Dmanisi (Georgian: დმანისი) is
a townlet and archaeological site in the Kvemo
Kartli region of Georgia approximately 93 km...
• The town of Dmanisi is first mentioned in the 9th century
as a possession of the Arab emirate of Tbilisi, though the
are...
• Extensive archaeological studies began in the area in 1936
and continued in the 1960s. Beyond a rich collection of
ancie...
• Early human fossils, dubbed Homo georgicus, were
found at Dmanisi between 1991 and 2005. At 1.8
million years old, H. ge...
1.8 million-year old girl displayed in
Dmanisi
“It is a very important discovery which has changed
the world's view of anc...
Dmanisi, Georgia
Dmanisi, Georgia
Dmanisi, Georgia
Dmanisi, Georgia
Dmanisi, Georgia
Dmanisi, Georgia
Dmanisi, Georgia
Dmanisi, Georgia
Dmanisi, Georgia
Dmanisi, Georgia
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Dmanisi, Georgia

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Dmanisi, Georgia

  1. 1. Dmanisi (Georgian: დმანისი) is a townlet and archaeological site in the Kvemo Kartli region of Georgia approximately 93 km southwest of the nation’s capital Tbilisi in the river valley of Mashavera. It is the earliest known hominid site outside of Africa.
  2. 2. • The town of Dmanisi is first mentioned in the 9th century as a possession of the Arab emirate of Tbilisi, though the area had been settled since the Early Bronze Age. An Orthodox Christian cathedral – “Dmansis Sioni” – was built there in the 6th century. Located on the confluence of trading routes and cultural influences, Dmanisi was of particular importance, growing into a major commercial center of medieval Georgia. The town was conquered by the Seljuk Turks in the 1080s, but was later liberated by the Georgian kings David the Builder and Demetrios I between 1123 and 1125. The Turco-Mongol armies under Timur laid waste to the town in the 14th century. Sacked again by the Turkomans in 1486, Dmanisi never recovered and declined to a scarcely inhabited village by the 18th century.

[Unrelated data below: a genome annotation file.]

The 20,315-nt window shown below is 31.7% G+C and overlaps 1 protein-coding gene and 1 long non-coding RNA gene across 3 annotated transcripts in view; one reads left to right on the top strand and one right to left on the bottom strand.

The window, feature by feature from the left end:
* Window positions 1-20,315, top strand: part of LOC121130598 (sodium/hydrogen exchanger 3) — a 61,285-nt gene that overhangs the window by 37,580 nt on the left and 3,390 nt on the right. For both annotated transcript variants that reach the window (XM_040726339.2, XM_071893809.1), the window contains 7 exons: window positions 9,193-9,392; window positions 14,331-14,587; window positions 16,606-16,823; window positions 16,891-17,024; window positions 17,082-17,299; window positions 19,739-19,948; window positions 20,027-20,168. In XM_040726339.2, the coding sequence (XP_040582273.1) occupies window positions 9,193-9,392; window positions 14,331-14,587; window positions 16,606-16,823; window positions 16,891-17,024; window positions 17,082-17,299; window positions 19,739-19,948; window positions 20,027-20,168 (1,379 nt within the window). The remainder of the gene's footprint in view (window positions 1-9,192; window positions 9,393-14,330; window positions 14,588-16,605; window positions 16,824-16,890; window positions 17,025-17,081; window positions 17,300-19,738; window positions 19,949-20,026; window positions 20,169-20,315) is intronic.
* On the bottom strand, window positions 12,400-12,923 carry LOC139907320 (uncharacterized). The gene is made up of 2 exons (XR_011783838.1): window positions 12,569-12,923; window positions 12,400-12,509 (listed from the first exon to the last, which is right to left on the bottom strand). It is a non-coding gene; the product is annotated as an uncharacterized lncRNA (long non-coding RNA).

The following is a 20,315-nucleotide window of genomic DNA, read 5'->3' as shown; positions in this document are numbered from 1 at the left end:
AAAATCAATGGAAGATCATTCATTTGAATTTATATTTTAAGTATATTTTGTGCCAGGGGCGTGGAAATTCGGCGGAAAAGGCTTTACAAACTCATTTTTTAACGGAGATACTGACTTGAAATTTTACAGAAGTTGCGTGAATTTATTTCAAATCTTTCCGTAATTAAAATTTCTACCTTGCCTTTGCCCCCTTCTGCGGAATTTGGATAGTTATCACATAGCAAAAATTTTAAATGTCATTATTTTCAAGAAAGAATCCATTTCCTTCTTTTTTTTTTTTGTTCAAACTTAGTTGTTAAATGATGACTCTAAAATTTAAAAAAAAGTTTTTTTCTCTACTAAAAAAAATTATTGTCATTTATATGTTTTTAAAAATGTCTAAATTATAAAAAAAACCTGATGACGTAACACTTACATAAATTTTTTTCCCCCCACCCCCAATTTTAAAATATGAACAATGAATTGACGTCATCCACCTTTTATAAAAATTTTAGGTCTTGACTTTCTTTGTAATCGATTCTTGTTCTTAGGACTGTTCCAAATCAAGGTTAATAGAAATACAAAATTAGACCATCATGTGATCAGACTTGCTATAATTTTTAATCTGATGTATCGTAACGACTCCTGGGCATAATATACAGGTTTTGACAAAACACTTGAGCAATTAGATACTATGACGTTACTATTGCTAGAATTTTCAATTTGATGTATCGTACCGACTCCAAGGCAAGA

3. 3. • Extensive archaeological studies began in the area in 1936 and continued in the 1960s. Beyond a rich collection of ancient and medieval artifacts and the ruins of various buildings and structures, unique remains of prehistoric animals and humans have been unearthed. Some of the animal bones were identified by the Georgian paleontologist A. Vekua with the teeth of the extinct rhino Dicerorhinus etruscus etruscus in 1983. This species dates back presumably to the early Pleistocene epoch. • The discovery of primitive stone tools in 1984 led to increasing interest to the archaeological site. In 1991, a team of Georgian scholars was joined by the German archaeologists from Römisch-Germanisches Zentralmuseum, and later the U.S., French and Spanish researchers.
  4. 4. • Early human fossils, dubbed Homo georgicus, were found at Dmanisi between 1991 and 2005. At 1.8 million years old, H. georgicus may have been a separate species of Homo, predating Homo erectus, and represent the earliest stage of human presence in the Caucasus. • Subsequently, four fossil skeletons were found, showing a species primitive in its skull and upper body but with relatively advanced spines and lower limbs. They are now thought not to be a separate species, but to represent a stage soon after the transition between Australopithecus and Homo erectus, and have been dated at 1.8 million years.
  5. 5. 1.8 million-year old girl displayed in Dmanisi “It is a very important discovery which has changed the world's view of ancient human beings. I worked in a similar way to crime scene analysts - the girl was very well preserved and it was fantastic for me, because when the skull is intact it makes it easier for me to work on it. I feel that the Georgian archaeological sites haven't yet revealed all their secrets and this site is so exceptional that every new find is in an extraordinary state of preservation,” said Elisabeth Daynes who has reconstructed the whole body of the girl, who would have been aged around 13 or 14, on the basis of its bones, found at Dmanisi in 2001.

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